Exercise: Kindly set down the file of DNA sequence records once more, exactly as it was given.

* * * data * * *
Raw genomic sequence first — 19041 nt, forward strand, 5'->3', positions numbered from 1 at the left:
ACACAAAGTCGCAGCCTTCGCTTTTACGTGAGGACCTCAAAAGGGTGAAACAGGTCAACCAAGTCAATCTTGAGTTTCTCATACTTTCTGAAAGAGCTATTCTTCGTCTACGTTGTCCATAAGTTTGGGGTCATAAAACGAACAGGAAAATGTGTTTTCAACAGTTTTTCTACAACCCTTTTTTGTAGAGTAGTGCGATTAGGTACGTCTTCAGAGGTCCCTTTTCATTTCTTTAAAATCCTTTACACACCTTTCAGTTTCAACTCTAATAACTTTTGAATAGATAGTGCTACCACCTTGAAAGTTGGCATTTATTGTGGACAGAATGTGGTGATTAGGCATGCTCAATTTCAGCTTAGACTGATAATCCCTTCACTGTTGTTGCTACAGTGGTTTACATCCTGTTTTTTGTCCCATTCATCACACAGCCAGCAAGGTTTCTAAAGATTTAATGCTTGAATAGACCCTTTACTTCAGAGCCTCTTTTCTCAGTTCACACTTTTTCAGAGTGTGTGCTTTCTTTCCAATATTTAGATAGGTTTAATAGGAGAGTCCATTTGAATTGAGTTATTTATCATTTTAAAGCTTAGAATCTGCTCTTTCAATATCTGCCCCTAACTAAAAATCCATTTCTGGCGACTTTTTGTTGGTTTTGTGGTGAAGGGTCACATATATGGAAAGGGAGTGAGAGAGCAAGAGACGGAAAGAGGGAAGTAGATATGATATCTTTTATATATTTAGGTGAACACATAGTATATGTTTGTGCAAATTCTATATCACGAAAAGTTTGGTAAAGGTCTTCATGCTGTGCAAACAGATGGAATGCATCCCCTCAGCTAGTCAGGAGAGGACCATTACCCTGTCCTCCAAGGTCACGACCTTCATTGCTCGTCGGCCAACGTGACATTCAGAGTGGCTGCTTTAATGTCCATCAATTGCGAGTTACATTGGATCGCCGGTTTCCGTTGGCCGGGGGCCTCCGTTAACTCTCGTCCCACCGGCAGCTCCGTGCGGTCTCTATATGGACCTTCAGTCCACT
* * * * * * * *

Raw genomic sequence first — 19041 nt, forward strand, 5'->3', positions numbered from 1 at the left:
ACACAAAGTCGCAGCCTTCGCTTTTACGTGAGGACCTCAAAAGGGTGAAACAGGTCAACCAAGTCAATCTTGAGTTTCTCATACTTTCTGAAAGAGCTATTCTTCGTCTACGTTGTCCATAAGTTTGGGGTCATAAAACGAACAGGAAAATGTGTTTTCAACAGTTTTTCTACAACCCTTTTTTGTAGAGTAGTGCGATTAGGTACGTCTTCAGAGGTCCCTTTTCATTTCTTTAAAATCCTTTACACACCTTTCAGTTTCAACTCTAATAACTTTTGAATAGATAGTGCTACCACCTTGAAAGTTGGCATTTATTGTGGACAGAATGTGGTGATTAGGCATGCTCAATTTCAGCTTAGACTGATAATCCCTTCACTGTTGTTGCTACAGTGGTTTACATCCTGTTTTTTGTCCCATTCATCACACAGCCAGCAAGGTTTCTAAAGATTTAATGCTTGAATAGACCCTTTACTTCAGAGCCTCTTTTCTCAGTTCACACTTTTTCAGAGTGTGTGCTTTCTTTCCAATATTTAGATAGGTTTAATAGGAGAGTCCATTTGAATTGAGTTATTTATCATTTTAAAGCTTAGAATCTGCTCTTTCAATATCTGCCCCTAACTAAAAATCCATTTCTGGCGACTTTTTGTTGGTTTTGTGGTGAAGGGTCACATATATGGAAAGGGAGTGAGAGAGCAAGAGACGGAAAGAGGGAAGTAGATATGATATCTTTTATATATTTAGGTGAACACATAGTATATGTTTGTGCAAATTCTATATCACGAAAAGTTTGGTAAAGGTCTTCATGCTGTGCAAACAGATGGAATGCATCCCCTCAGCTAGTCAGGAGAGGACCATTACCCTGTCCTCCAAGGTCACGACCTTCATTGCTCGTCGGCCAACGTGACATTCAGAGTGGCTGCTTTAATGTCCATCAATTGCGAGTTACATTGGATCGCCGGTTTCCGTTGGCCGGGGGCCTCCGTTAACTCTCGTCCCACCGGCAGCTCCGTGCGGTCTCTATATGGACCTTCAGTCCACT